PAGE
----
agree. The W8 apps were behind on launch, not up to promise but by no means unusable.What I’m protesting, is that on the majority of these kinds of articles, and even from tech journalists themselves, are a run of complaints that don’t actually exist. The notion than anyone is “forced” to have a metro experience for one, and other telling comments that make it clear the complainer hasn’t actually used the OS.

    • Jason Farris

      You do realize that the tiles are 100% configurable. No one has things on their screen they didn’t put there themselves.

      • Jason Farris

        I would agree that they should have a less candy colored theme available. I like the apps on the Win8 home, it’s super functional, but I don’t need some of the color choices. That said, very happy with the new OS.

  • Allen

    Makes you ask why has Lenovo been successful?

    Perhaps because they are the only one that really developed for Win8 and touch in multiple offerings? X1, Yoga, two tablets, etc.

    Dell and HP…. same old stuff.

    • Thomas R.

      Actually that’s not the reason, if you read the report instead of the summarized article: “The industry’s No. 2, China’s Lenovo Group, is benefitting from sales to first-time buyers in China and other developing countries. As a result, it held sales steady, alone among the world’s top 5 PC makers, according to IDC’s figures.”

      • Olivierf14

        Yeah but even on the US market it grew 13% while the local incumbents stumbled massively. If the entire PC market is going downhill, they’re obviously doing something right and bucking the trend.

  • DaMarico Fowler

    So Windows 8 ,which is aiming at tablets and hybrid devices, is not saving traditional PCs; which sales having been going down for a few years as people move to tablets. I’m shocked really shocked

    • Guest

      And those hybrids have not sold. Clearly this was “Mission Accomplished”

    • guest

      Was it really unrealistic to think that after THREE YEARS of development and starting from a very solid W7 base, a company that spends more than $9b a year on R&D and has one of the largest and most experienced OS development teams in the industry just might deliver a product that put it back in contention on tablets AND also reenergize lagging PC sales, especially with the company’s future on the line due to competition from iPad and Android-based tablets?

      So far it hasn’t done either. In fact it’s been close to a total bust on tablets and desktop adoption isn’t encouraging either. You can certainly place some blame on the OEMs. Many have been busy flushing their non-touch W7 inventory rather than getting aggressive on touch-based W8 devices. But in the end the majority of the blame falls on MS. W8 was billed by MS as its “reinvention”. It was meant to demonstrate the company could compete against Apple and Google in the “post PC” era, thereby silencing the growing number of critics which said it couldn’t. That hasn’t happened, which is a fail.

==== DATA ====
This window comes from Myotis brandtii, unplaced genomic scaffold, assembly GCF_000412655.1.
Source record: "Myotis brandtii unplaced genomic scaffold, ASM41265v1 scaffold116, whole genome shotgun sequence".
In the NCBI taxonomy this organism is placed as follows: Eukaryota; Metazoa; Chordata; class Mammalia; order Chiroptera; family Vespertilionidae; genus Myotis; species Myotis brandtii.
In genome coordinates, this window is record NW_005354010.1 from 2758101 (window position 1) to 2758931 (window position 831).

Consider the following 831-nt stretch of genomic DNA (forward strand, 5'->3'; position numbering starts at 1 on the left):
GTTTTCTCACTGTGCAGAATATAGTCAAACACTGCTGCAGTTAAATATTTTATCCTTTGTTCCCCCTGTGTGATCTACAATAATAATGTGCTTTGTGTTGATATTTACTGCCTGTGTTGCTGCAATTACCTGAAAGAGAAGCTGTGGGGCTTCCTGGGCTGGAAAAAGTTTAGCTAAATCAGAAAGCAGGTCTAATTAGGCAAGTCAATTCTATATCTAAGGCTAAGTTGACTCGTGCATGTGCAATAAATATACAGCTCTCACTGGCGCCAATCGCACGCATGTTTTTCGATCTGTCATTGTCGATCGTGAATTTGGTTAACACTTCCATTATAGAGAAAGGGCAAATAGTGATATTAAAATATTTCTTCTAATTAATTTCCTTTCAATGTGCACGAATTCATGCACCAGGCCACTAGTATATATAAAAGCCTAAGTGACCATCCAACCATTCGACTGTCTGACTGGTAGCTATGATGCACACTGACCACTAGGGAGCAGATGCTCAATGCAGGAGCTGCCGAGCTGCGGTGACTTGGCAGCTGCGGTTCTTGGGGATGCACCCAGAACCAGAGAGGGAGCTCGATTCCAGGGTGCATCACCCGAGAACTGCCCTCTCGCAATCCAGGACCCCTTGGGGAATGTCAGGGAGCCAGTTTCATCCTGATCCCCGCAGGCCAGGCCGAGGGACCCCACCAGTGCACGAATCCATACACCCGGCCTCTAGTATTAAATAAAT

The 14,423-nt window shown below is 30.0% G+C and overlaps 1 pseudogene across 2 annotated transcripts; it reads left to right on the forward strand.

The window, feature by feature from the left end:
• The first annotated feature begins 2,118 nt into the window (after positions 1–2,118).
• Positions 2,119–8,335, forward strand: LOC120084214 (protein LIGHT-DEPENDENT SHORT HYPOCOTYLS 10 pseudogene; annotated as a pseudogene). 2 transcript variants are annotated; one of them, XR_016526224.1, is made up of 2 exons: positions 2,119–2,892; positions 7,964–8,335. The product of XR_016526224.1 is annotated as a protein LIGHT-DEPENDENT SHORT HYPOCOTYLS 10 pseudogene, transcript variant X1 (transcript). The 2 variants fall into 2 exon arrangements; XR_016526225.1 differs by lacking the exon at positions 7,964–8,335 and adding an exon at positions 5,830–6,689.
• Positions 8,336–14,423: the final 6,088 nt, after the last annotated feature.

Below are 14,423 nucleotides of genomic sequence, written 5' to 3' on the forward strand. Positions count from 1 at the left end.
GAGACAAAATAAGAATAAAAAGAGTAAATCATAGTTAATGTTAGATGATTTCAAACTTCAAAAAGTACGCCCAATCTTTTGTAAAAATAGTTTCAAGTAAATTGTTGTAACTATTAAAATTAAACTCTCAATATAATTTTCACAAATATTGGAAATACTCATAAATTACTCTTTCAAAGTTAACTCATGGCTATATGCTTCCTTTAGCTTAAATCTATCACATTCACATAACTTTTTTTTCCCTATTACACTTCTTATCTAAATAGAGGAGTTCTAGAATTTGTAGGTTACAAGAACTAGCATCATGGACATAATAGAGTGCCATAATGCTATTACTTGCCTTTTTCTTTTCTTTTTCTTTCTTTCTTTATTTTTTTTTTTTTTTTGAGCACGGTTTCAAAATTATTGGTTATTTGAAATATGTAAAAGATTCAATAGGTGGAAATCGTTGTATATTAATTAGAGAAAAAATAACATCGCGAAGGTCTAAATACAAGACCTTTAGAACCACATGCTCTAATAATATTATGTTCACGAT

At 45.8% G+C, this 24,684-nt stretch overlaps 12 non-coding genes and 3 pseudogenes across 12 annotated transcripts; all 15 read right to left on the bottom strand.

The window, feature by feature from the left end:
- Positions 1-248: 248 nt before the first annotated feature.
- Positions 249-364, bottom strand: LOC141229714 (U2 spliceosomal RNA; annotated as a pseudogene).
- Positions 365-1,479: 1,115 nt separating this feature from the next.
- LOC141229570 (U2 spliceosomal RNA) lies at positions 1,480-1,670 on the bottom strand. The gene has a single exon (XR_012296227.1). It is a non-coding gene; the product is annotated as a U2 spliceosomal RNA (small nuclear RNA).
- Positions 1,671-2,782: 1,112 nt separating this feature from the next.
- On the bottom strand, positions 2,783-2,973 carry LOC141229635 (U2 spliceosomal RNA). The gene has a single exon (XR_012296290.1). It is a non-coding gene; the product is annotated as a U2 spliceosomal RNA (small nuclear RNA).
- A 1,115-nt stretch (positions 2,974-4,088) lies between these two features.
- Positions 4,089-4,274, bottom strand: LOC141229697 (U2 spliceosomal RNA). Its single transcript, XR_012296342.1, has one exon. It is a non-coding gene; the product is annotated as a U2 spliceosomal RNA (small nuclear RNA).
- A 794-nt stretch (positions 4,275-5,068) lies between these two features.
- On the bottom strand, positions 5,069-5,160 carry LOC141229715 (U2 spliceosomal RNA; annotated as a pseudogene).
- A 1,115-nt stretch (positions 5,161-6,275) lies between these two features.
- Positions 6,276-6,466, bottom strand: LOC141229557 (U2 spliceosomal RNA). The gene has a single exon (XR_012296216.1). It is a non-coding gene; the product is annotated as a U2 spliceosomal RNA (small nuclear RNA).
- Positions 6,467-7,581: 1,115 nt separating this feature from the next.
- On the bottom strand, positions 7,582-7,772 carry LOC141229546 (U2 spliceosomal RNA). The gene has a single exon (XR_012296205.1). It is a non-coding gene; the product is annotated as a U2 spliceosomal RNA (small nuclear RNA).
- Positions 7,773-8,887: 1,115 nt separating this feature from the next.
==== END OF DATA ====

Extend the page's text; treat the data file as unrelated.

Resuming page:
• Jason Farris

        But it should have. The NUI experience W8 / WP8 / Xbox offers as an ecosystem is by far the most the most advanced. MS went from being to far behind to being to far ahead.

        Point in case… pick up your average Android phone, doesnt matter which one, and it literally looks like Vista… ancient icon system, tacky gadgets all over the screen, mismatched UI abound. I wonder what would have happened if MS had launched Android as the “Vista Phone” four years ago.

        • guest

          Far ahead by what measure? Ability to spout BS? Sales is the only metric that matters, and they’re sucking hard.

          • Jason Farris

            Innovation. I replied to a comment about R&D and innovation. What is the “BS” your talking about being “spouted”?

          • Guest

            Innovation doesn’t mean much, if nobody wants it. Windows 8 is Ballmer’s version of Homer Simpson’s car design.

          • Jason Farris

            I have no doubt that if this conversation were taking place at my house, and I walked you around the devices, how well the MS ecosystem works, integrates, customizes to each users, you would leave saying, “alright, that’s actually pretty cool”.

            There’s a lot you haven’t explored. If Win8 fails, as you seem to hope it will, it will not be for lack of innovation, functionality, or sophistication. It will be sheer prejudice and an unwillingness to try new things en masse; which will be ironic since for most of the last 20 years the complaint has been MS didn’t innovate enough.

          • Guest

            I am willing to be agreeable on your first paragraph. However, I do not hope MS or Windows fails, I just hope MS comes to their senses and rectifies the abomination that is Windows 8. That doesn’t mean they should revert to Windows 7 either, but deliver something truly innovative, a must have OS. No matter how much you like Windows 8, it’s by no means a must have anything. Faster boot, touch? Really? I can go for years without both. There’s simply no killer app that makes me run to the store to get a touch enabled desktop.

            Also, the masses aren’t at all unwilling to try new things, just look at the iPad or iPhone. Very new formats and use cases at their respective times, people loved it. You may however have a point on prejudice, MS used to be the bully for decades. People began to resent the company, the company certainly has it tougher to come back than it should be. So in that respect I admit I feel a little joy that they are reaping what they sowed. I wish they would learn from this, but then they start crap like “Scroogled” and I know they really haven’t changed.

            So in conclusion, I sincerely root for Microsoft, hope they change their ways of negative campaigning, FUD, and bullying, innovate true killer apps to justify an upgrade in both hardware and OS, and maybe even embrace the Linux community as an opportunity instead of a threat. IMO openness is the future, not mimicking Apple’s walled garden. Right now they are playing to Apple’s/Google’s strengths and their own weakness, which is why they can’t possibly win.